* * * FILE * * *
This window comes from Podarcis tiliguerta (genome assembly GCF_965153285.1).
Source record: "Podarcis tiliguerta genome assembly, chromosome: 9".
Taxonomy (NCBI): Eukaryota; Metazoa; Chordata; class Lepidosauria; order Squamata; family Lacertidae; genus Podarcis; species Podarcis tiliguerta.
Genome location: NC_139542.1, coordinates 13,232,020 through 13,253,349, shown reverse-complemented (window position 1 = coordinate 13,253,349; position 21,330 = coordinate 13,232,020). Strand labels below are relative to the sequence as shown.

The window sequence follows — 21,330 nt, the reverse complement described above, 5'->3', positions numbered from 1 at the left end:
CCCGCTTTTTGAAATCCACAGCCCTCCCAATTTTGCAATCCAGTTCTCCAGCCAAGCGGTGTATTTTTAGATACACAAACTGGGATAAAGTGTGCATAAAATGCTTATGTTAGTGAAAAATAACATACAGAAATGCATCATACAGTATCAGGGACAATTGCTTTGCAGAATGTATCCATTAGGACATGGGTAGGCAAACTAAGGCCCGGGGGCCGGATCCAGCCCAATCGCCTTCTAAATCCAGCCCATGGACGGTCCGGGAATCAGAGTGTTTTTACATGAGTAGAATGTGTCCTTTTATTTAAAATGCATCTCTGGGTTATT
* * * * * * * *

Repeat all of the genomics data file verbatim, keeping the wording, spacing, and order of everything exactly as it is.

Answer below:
This window comes from Podarcis tiliguerta (genome assembly GCF_965153285.1).
Source record: "Podarcis tiliguerta genome assembly, chromosome: 9".
Taxonomy (NCBI): Eukaryota; Metazoa; Chordata; class Lepidosauria; order Squamata; family Lacertidae; genus Podarcis; species Podarcis tiliguerta.
Genome location: NC_139542.1, coordinates 13,232,020 through 13,253,349, shown reverse-complemented (window position 1 = coordinate 13,253,349; position 21,330 = coordinate 13,232,020). Strand labels below are relative to the sequence as shown.

The window sequence follows — 21,330 nt, the reverse complement described above, 5'->3', positions numbered from 1 at the left end:
CCCGCTTTTTGAAATCCACAGCCCTCCCAATTTTGCAATCCAGTTCTCCAGCCAAGCGGTGTATTTTTAGATACACAAACTGGGATAAAGTGTGCATAAAATGCTTATGTTAGTGAAAAATAACATACAGAAATGCATCATACAGTATCAGGGACAATTGCTTTGCAGAATGTATCCATTAGGACATGGGTAGGCAAACTAAGGCCCGGGGGCCGGATCCAGCCCAATCGCCTTCTAAATCCAGCCCATGGACGGTCCGGGAATCAGAGTGTTTTTACATGAGTAGAATGTGTCCTTTTATTTAAAATGCATCTCTGGGTTATT